NBA Daily: Sixth Man of the Year Watch — 11/8/19

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At the risk of overreacting to a small sample size, a name that once led these Sixth Man of the Year considerations is now off the list entirely. More than a testament to others’ rises, and there have been some surprises in the East, that is a reflection of a 30-year-old perhaps finally showing some signs of age.

If not that, then Eric Gordon’s candidacy is a casualty of the Houston Rockets’ uneven start. Of course, his shoddy play has not helped Houston’s cause, as he has hit a career-low 23.3 percent of his shots from three and is averaging only 10.3 points per game.

Gordon is not the only name to be outright removed from these thoughts, but his is the only one due to performance; J.J. Redick and Gordon Hayward are both starting too many games to be considered Sixth Men.

What players, familiar and new, have emerged to replace them on this watch list?

Serge Ibaka — Toronto Raptors

Ibaka has found a home for himself for as long as Toronto will have him, and that latter possibility could be for a long while given the Raptors’ early success this season. Ibaka has been a key part of that 5-2 start, averaging 14.9 points, 6.6 rebounds and 1.4 blocks per game.

Many expected this franchise to tear itself down after winning the NBA Finals and losing Kawhi Leonard to the Los Angeles Clippers, but playoff contention alone might be reason enough to keep this team intact. As long as that is the case, veterans like Kyle Lowry, Marc Gasol and Ibaka will stay in town, and Ibaka’s efficient play — shooting 52.6 percent from the field — will eventually earn notice around the league.

Devonte’ Graham — Charlotte Hornets

The second-year guard is little known, but if he keeps shooting 41.8 percent on 6.9 three-point attempts per game, that will change quickly. Graham’s hopes for accolades may be torpedoed by Charlotte’s presumed downfall in the standings, but the Hornets are currently 4-4, and Graham is a key part of why.

He poured in 35 points in a 122-120 overtime victory against the Indiana Pacers on Tuesday, and that was only the first explosion from the former second-round draft pick. Much of the NBA universe noticed when PJ Washington scored 27 on 7-of-11 shooting from deep in Charlotte’s season opener, a 126-125 victory against the Chicago Bulls. Few realized Graham went 6-of-7 from beyond the arc to score 23 points that night, each point just as needed as Washington’s.

Lou Williams — Los Angeles Clippers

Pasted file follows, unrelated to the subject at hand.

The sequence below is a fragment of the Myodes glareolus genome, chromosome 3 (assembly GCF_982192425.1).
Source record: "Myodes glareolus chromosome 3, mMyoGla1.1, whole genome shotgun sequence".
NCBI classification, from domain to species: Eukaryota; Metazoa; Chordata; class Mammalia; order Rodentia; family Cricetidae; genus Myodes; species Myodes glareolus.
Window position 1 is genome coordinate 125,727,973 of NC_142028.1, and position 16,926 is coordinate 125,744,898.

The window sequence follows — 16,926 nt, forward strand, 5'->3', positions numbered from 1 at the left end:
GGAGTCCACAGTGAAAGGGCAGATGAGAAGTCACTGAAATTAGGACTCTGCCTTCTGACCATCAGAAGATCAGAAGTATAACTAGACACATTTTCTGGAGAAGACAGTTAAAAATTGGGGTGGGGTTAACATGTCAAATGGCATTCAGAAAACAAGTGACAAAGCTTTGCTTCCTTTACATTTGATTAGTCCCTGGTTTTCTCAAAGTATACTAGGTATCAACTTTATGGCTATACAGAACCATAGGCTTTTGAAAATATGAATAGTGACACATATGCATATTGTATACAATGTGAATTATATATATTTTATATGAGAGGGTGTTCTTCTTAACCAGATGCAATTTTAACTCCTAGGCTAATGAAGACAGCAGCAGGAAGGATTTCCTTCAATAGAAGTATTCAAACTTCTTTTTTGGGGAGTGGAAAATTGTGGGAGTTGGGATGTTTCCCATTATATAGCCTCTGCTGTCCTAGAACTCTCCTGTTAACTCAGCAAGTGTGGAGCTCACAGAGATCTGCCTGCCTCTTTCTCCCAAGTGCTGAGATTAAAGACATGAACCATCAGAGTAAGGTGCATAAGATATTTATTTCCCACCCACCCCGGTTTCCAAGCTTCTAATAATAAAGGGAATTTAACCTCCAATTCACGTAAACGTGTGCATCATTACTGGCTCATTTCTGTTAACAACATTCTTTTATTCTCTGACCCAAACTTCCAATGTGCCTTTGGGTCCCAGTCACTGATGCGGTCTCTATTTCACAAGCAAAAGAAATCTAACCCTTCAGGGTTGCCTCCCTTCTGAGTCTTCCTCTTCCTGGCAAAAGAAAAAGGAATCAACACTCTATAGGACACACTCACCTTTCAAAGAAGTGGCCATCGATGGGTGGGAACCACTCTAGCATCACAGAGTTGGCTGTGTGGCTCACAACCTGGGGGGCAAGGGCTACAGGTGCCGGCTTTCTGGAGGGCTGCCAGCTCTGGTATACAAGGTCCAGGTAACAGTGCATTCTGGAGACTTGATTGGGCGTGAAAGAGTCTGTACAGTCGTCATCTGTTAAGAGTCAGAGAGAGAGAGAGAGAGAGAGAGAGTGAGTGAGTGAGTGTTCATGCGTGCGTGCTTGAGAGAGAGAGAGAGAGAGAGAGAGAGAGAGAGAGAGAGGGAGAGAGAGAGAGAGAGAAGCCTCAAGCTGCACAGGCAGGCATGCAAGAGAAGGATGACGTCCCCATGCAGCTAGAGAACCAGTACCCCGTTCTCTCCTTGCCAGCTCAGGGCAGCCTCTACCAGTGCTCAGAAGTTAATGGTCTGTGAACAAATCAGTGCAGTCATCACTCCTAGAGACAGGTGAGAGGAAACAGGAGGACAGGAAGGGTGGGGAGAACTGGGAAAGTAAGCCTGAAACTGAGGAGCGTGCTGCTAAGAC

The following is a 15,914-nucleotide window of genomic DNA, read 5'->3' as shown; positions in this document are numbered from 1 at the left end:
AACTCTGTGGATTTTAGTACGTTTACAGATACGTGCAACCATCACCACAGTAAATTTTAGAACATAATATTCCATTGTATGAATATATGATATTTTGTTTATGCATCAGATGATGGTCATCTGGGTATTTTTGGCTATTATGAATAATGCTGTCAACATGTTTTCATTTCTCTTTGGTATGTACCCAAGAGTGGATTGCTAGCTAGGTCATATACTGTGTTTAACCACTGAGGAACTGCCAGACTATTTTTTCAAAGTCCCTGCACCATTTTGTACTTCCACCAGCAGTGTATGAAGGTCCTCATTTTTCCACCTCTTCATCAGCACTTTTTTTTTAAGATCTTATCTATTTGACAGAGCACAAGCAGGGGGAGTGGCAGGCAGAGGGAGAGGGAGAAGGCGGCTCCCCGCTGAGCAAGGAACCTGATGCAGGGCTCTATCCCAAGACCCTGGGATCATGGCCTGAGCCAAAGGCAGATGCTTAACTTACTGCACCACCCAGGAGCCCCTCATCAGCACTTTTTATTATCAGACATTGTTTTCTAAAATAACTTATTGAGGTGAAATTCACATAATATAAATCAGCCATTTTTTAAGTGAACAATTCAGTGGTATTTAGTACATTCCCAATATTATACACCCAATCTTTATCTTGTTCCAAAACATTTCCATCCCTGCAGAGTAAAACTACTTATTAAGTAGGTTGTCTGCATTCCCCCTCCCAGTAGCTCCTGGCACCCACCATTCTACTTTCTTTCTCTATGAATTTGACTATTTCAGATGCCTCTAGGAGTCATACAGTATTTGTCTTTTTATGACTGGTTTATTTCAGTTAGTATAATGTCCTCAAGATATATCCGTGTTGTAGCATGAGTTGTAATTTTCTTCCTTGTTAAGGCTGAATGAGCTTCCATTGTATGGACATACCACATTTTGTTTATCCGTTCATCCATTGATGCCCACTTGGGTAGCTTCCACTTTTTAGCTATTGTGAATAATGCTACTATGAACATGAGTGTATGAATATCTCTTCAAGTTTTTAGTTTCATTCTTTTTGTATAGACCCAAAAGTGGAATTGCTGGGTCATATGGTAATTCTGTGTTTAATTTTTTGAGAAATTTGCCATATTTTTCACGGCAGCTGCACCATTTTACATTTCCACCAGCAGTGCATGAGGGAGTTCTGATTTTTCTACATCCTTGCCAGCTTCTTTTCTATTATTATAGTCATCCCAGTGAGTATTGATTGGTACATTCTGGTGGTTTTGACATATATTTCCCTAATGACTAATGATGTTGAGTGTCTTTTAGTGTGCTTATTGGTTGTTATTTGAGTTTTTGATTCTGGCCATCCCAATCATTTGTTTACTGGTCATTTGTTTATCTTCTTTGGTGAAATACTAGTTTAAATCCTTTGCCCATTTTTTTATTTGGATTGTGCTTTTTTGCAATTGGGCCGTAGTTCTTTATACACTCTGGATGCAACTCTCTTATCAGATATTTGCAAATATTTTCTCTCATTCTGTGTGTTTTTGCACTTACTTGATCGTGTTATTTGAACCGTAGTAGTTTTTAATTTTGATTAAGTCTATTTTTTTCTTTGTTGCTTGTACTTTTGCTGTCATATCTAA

The three-time winner of this award, and two-time defending, began the year as the final name on this list, the presumptive frontrunner. The downtick to third is more a reflection of his relative struggles than anything else. The 33-year-old currently has a career-low 45.2 eFG percentage, and his 40.4 field goal percentage is his lowest in half a decade.

Despite Williams’ 22.4 points and 5.8 assists per game, those regressed rates will be reason enough to poke holes in his try to win the Sixth Man of the Year award for the third year in a row. For that matter, Leonard’s arrival did not help Williams’ narrative, turning the plucky franchise’s clutch scorer into a bench luxury buttressing a title contender. That is, obviously, a deal Williams should have no qualms with.

Derrick Rose — Detroit Pistons

Rose has continued his career resurgence in Detroit after it enjoyed sporadic moments of promise last season with the Minnesota Timberwolves. The difference between 2018-19 and 2019-20 is consistency.

Injuries limited Rose to 51 games last year, while he has played in six of the Pistons’ nine games to date. A balky hamstring has kept him out of action this week and Rose remains listed as day-to-day. If that continues to be an issue, Rose will not stay in these discussions for long.

When healthy, Rose is playing far more efficiently than he did in Minnesota. He shot 48.2 percent from the field a year ago, a number that has noticeably jumped upward to 56.2 percent this season, allowing Rose to average 20.8 points per game. Combine that with 6.3 assists per game and Rose has become nothing but a positive for Detroit … when on the court.

Montrezl Harrell — Los Angeles Clippers

Leonard’s arrival may have short-circuited the narrative of a three-time Sixth Man of the Year winner like Williams, but Harrell’s storyline remains that of a hard-playing energy provider who happens to be filling the stat line. In 29.3 minutes per game, Harrell is averaging 20.4 points and 6.7 rebounds, all while shooting 67.6 percent from the field.

Harrell will have a litany of opportunities to impress national viewership in key games, something Rose, Graham and Ibaka will all lack, and he frequently closes games for the Clippers, even if he has notched only one start this season.

Harrell finished third in this voting last season, behind Williams and Indiana Pacers forward Domantas Sabonis, now a full-time starter. While it is still early in the season, Harrell has already established himself as the man to beat to be the Sixth Man.